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A$AP Rocky, Tyler the Creator and Vince Staples [Matt Knight Arena, 11.12.15]

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Photos by Todd Cooper, words by Andy Valentine

I have seen, now, the eye of a storm — the perilous tremor of full-blast thrusters, the sound of 10,000 white hands clapping. I have witnessed a prophet addressing his subjects. I have seen an earthquake's living heart. The epicenter: A$AP Rocky.

Thursday night, Nov. 12, the Harlem-born rapper stepped onto the stage at Matt Knight Arena to a roar so deafening, so decibel-stretching, that a lesser man might have cowered in fear. Thankfully, hip-hop's latest success story is one of experience. After performing extensively with Drake and Kendrick, A$AP Rocky — born Rakim Mayers — is touring solo. Well, almost solo. He brought with him the ever-brilliant and magnanimous troll Tyler, The Creator. This decision was well advised. After a full-set's worth of Tyler's music (which I love, and forever will love), A$AP Rocky had a bar to reach. The crowd was so hot that a single flicked bic might have sent us up in a sweaty inferno.

Shit. He took the bar and curled it one-handed.

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A$AP Rocky's sophomore release At. Long. Last. A$AP (RCA Records, 2015) is, at first glance, your average trap-heavy rap album. But the more you listen, the more you find the soul in its crannies. The record is brutal in all the right places. It's hard, sleek and bitterly honest. These aspects translate on stage to create a spectacle so far beyond what the average hip-hop show should accomplish that I was left, in the end, with a hole in my gut.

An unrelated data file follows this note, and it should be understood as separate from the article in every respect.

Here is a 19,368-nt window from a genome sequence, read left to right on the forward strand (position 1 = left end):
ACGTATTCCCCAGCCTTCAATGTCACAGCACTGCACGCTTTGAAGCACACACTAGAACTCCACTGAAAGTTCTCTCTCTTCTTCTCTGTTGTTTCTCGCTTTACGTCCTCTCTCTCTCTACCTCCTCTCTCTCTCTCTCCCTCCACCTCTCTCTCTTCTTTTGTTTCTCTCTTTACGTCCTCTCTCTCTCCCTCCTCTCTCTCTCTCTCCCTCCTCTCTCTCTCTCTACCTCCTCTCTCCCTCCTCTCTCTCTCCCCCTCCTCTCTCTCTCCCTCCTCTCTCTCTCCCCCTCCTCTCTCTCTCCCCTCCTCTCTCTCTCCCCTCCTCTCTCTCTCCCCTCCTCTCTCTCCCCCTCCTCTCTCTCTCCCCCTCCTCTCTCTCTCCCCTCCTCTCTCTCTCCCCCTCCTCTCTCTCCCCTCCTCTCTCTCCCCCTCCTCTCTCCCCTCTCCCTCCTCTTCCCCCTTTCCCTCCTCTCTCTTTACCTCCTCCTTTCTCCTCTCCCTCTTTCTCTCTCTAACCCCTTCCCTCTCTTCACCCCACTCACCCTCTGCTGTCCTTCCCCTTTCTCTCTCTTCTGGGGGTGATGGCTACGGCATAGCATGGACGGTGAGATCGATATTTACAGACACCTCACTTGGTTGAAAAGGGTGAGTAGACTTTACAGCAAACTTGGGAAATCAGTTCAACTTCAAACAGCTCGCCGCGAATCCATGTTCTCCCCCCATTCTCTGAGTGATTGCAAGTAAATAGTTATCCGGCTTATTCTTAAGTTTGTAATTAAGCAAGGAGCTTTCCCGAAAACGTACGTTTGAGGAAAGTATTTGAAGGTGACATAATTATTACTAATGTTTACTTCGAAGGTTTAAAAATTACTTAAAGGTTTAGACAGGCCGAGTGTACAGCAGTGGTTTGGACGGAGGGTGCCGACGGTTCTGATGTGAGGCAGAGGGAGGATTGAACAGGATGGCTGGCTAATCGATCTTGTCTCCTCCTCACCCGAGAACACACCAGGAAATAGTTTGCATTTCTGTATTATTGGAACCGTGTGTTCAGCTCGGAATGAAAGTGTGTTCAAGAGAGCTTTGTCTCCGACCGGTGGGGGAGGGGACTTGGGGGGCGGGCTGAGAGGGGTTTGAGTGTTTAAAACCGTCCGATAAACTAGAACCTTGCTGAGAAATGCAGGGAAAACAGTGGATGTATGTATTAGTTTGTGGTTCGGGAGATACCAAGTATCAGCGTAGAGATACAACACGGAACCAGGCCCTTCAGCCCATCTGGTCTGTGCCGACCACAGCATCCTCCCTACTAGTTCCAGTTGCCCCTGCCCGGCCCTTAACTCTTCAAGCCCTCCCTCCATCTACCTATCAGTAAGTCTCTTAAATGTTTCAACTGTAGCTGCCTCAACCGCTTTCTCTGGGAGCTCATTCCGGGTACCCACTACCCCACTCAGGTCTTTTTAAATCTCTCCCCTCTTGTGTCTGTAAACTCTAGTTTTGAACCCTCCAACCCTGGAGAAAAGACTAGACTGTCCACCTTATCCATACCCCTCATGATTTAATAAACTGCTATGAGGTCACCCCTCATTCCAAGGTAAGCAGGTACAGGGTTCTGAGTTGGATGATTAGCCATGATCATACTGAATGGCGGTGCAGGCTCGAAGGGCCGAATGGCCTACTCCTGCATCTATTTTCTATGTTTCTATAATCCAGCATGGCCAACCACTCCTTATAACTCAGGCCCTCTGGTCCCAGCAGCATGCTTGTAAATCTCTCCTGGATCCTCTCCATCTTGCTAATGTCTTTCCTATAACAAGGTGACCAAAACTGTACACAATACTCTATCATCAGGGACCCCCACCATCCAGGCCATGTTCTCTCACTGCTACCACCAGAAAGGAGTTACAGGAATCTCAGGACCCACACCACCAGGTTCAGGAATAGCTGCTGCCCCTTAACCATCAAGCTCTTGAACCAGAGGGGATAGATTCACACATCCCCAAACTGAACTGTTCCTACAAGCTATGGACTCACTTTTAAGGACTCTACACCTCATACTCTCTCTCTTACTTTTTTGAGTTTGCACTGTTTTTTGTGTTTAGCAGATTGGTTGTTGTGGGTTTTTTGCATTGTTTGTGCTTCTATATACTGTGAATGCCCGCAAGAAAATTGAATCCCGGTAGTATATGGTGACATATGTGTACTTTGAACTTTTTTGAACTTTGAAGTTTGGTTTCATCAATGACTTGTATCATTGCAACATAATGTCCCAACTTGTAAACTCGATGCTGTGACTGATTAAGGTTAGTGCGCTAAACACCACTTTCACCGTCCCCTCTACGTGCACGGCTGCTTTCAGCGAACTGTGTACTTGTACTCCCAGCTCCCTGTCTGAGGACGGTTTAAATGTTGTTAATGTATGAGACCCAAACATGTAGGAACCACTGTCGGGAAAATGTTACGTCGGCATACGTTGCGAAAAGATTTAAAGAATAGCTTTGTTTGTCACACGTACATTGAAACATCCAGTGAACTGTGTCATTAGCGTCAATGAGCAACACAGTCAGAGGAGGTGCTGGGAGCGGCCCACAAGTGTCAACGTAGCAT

Perhaps the pile-driving bass was to blame. But I'm convinced, now, that greater forces were at work. A melding, let's call it, of potential and kinetic energies. An atmosphere of love and respect fostered over each dirty beat. Yes, the beats were dirty. But I have a penchant for language and word. Many factors make up a great show but, in the end, only one thing matters: the artist says what he means to say.

The set was really grooving along — a spitfire's pace — bangers and bangers of floor-shaking mayhem. But right there, at the crux of it all, with the crowd so alive in the palm of his hand that he physically moved the blood through our veins, Mayers decided to put things on pause. With mic poised, he laid bare his thoughts with a brief sermon about humanity. His message was this: Race, religion, color or creed, every human is striving, simply, just to exist. To feel alive. Also, let's be honest, smoking weed is pretty great. But more to the point, every one of us — male, female, blue, green or pink — deserves to be here, grasping this moment.

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Shoulders back, chest protruding, arms flung wide in charged embrace, A$AP Rocky drew the arena into his heart from a spot some twenty feet in the air. Tier-two of his three-tiered stage — some kind of light-up hashtag, a tic-tac-toe of metal and lights. A hip-hop Fuck You to Hollywood Squares. Columns of steam rose into the rafters. My eyes twitched inside my skull. Then the lights went down.

When the lights go down, you feel for a second the gravitational pull of the earth. The soles of your shoes are held to the ground. Your knees buckle. The roar pitches up.

At long last, the bass returns.

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Tyler, The Creator

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Vince Staples

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